I have always wondered about the intent of those who gleefully inform you that others have been talking about you. I have had it happen on occasion, and it is always embarrassing, humiliating and hurtful. Often the information is passed onto you with a smile, as though this is quite an enjoyable activity. The problem is that you don’t know the context in which the person was talking about you. Was your name brought up in conversation, and then something was said in passing? Were they tired, depressed, had too much to drink or angry at the time? We all slip up and say things in the heat of the moment. I would be more wary of the person who passes this information onto you. What good does it do? It can break friendships apart and cause you to retreat into yourself. It certainly doesn’t make you feel great. I don’t buy that you are informed for your benefit.
When somebody tells me something in confidence, it is kept private. That person may be having issues with a mutual friend, and I will try to help iron out a resolution. Imagine if I went to the other person and informed them that X said Y? Not only would it inflame matters, but it wouldn’t leave anyone feeling great. Discretion is necessary in friendships. I believe we all have a pretty good instinct as to whom is in our court, and who isn’t. We don’t need to hear this extraneous stuff from a third party. I have seen many friendship groups fall apart for this reason. If I ever hear stuff about a person, it dies when it hits my ears, and is never repeated from my lips. Life is challenging enough, without engaging in gossip!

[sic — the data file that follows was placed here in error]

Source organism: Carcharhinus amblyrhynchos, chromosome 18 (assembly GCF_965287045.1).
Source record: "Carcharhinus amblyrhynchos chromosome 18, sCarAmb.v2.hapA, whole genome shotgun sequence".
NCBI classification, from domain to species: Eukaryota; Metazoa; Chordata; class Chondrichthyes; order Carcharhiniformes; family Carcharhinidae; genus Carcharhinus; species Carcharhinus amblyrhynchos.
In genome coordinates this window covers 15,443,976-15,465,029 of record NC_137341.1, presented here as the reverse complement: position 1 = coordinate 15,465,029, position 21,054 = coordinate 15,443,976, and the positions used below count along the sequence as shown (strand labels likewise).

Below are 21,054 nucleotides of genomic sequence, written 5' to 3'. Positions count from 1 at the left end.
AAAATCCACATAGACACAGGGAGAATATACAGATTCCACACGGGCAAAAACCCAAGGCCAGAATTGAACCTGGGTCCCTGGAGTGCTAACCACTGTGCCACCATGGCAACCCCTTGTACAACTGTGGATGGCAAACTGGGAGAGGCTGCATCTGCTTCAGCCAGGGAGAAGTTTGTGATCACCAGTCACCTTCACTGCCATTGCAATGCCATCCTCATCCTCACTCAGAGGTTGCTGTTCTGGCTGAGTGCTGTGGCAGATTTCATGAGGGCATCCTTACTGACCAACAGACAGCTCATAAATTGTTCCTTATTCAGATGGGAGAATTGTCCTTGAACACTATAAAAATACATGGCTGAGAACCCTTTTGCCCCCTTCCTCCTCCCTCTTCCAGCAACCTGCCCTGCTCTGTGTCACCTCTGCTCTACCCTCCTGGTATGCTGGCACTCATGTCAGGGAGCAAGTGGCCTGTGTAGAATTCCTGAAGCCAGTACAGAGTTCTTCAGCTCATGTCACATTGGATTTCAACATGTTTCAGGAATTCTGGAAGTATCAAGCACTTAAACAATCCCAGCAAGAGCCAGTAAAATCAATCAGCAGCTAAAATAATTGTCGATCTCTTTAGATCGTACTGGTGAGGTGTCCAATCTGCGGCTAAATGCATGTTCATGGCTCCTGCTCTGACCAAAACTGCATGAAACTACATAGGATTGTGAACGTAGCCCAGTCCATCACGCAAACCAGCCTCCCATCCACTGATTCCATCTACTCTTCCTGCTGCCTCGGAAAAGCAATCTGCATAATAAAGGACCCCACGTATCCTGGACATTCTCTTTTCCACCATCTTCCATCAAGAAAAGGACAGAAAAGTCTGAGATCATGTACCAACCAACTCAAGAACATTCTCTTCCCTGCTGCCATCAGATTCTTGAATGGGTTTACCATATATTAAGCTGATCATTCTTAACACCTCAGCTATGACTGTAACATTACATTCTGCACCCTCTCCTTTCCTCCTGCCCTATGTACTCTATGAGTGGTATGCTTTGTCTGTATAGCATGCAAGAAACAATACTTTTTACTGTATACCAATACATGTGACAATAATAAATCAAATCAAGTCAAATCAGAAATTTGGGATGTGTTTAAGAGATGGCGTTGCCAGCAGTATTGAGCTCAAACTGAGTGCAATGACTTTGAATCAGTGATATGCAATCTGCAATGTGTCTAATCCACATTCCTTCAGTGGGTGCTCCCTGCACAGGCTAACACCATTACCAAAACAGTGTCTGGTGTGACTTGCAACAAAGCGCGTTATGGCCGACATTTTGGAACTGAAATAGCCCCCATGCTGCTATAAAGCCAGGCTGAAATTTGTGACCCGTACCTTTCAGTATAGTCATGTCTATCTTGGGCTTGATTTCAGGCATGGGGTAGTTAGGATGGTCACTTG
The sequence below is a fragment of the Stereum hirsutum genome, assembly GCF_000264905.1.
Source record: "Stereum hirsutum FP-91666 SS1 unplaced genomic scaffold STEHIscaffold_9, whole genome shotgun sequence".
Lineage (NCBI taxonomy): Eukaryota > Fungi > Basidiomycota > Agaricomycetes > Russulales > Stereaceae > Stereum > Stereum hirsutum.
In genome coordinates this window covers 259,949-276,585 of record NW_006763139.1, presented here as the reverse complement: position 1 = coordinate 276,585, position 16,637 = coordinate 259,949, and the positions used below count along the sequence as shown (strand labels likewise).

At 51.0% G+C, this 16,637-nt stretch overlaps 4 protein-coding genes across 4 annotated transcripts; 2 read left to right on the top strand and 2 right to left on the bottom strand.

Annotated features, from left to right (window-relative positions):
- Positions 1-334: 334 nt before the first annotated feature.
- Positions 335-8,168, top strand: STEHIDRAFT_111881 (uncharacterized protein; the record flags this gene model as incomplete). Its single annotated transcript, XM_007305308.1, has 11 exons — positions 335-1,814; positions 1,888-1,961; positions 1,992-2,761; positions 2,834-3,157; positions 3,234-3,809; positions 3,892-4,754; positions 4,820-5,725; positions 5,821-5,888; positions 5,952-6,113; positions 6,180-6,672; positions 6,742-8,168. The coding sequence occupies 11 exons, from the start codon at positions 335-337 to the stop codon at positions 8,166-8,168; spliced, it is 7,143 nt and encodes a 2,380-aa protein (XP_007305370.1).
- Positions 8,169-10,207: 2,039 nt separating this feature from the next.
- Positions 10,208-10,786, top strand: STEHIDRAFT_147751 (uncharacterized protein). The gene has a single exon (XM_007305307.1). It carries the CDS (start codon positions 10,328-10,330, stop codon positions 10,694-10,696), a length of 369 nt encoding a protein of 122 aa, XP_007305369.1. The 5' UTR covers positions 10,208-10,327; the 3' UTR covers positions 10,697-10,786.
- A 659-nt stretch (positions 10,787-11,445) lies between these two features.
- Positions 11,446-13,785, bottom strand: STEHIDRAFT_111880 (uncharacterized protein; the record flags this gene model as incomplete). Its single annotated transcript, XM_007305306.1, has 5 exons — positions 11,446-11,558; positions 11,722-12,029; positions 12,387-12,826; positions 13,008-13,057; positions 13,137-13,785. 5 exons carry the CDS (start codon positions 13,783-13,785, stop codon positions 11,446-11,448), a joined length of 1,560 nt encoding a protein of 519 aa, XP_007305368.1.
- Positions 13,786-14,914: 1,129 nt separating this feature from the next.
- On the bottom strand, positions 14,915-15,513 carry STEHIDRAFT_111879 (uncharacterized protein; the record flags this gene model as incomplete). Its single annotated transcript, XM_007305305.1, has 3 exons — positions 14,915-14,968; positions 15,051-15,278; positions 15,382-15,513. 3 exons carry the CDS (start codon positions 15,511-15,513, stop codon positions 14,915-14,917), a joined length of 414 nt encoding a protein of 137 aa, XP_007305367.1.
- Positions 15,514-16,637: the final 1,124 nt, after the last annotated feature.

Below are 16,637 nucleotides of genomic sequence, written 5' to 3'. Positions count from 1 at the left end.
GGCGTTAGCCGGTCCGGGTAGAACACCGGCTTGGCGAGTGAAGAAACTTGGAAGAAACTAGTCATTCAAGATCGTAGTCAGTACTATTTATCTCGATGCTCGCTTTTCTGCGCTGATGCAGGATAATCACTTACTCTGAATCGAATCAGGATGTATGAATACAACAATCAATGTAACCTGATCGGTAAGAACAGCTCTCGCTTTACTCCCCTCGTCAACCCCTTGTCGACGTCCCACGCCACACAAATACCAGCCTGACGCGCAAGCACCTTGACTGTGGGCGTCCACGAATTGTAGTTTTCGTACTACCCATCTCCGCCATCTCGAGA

People come to you with their own baggage. Imagine if someone has a terror of rejection, and you are flat-out at work at a certain point in time. They may complain that you aren’t there for them to someone else, or that you haven’t seen them. If this is relayed back to you, you may become angry at their lack of understanding of how hectic your life is. If left alone, you get in touch when you can, and have a delightful catch-up with this friend. It isn’t our job to run around informing others as to what was said in the heat of the moment. It’s schoolyard shenanigans, not befitting grown-ups.
You don’t diminish in worth by hearing that someone has said something mean about you, and you don’t increase in worth by hearing that someone approves of you. What you think about yourself is what matters. Remember, what others say about you is none of your business, and perhaps gently inform the gossiper of the same.